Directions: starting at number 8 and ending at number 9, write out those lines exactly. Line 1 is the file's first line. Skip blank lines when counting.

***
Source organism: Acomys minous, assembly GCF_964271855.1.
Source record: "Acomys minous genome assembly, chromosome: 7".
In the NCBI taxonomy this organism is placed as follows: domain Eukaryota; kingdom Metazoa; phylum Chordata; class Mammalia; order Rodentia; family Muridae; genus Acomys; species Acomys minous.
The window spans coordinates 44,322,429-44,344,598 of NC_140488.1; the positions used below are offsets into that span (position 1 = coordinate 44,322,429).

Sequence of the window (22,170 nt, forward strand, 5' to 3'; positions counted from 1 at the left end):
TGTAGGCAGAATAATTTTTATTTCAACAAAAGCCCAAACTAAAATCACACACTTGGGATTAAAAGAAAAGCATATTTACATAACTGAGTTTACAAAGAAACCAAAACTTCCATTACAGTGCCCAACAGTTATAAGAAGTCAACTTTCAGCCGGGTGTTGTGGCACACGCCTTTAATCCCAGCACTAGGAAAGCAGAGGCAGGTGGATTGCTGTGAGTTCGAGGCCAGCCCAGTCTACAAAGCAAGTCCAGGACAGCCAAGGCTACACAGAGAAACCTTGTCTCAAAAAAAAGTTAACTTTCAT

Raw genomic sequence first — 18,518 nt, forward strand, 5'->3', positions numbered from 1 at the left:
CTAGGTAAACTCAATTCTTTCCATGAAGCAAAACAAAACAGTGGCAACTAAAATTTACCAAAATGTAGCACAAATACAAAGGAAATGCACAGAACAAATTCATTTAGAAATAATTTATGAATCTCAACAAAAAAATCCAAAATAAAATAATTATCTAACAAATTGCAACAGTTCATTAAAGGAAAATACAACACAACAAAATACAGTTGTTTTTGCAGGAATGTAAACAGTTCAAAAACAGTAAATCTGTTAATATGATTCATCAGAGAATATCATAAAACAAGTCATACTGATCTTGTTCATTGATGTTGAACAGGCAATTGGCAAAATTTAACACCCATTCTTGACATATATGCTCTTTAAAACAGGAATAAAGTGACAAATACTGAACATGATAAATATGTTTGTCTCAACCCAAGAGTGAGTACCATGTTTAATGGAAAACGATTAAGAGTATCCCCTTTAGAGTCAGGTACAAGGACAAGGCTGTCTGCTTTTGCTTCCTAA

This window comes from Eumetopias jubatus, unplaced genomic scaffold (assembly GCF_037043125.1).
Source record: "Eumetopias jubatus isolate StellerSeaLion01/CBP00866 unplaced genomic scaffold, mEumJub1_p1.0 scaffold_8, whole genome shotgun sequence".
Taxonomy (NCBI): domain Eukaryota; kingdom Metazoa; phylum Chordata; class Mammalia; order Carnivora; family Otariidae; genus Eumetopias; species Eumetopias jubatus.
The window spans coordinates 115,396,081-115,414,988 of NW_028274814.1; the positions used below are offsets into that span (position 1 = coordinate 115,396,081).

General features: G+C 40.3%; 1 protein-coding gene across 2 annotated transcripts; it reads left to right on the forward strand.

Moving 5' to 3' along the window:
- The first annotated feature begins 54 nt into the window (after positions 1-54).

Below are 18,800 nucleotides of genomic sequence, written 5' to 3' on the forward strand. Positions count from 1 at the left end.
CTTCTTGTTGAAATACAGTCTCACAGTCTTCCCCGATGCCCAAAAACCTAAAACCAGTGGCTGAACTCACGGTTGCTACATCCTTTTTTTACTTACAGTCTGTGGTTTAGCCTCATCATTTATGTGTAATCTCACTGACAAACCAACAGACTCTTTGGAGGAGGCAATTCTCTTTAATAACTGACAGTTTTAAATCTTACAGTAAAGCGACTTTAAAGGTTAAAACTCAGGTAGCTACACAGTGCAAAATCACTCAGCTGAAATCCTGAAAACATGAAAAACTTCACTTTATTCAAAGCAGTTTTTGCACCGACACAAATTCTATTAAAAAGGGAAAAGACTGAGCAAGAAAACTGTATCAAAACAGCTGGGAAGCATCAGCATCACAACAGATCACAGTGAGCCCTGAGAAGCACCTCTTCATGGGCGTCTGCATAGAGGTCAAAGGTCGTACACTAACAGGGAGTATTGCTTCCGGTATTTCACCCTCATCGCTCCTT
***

CTAGGTAAACTCAATTCTTTCCATGAAGCAAAACAAAACAGTGGCAACTAAAATTTACCAAAATGTAGCACAAATACAAAGGAAATGCACAGAACAAATTCATTTAGAAATAATTTATGAATCTCAACAAAAAAATCCAAAATAAAATAATTATCTAACAAATTGCAACAGTTCATTAAAGGAAAATACAACACAACAAAATACAGTTGTTTTTGCAGGAATGTAAACAGTTCAAAAACAGTAAATCTGTTAATATGATTCATCAGAGAATATCATAAAACAAGTCATACTGATCTTGTTCATTGATGTTGAACAGGCAATTGGCAAAATTTAACACCCATTCTTGACATATATGCTCTTTAAAACAGGAATAAAGTGACAAATACTGAACATGATAAATATGTTTGTCTCAACCCAAGAGTGAGTACCATGTTTAATGGAAAACGATTAAGAGTATCCCCTTTAGAGTCAGGTACAAGGACAAGGCTGTCTGCTTTTGCTTCCTAA

This window comes from Eumetopias jubatus, unplaced genomic scaffold (assembly GCF_037043125.1).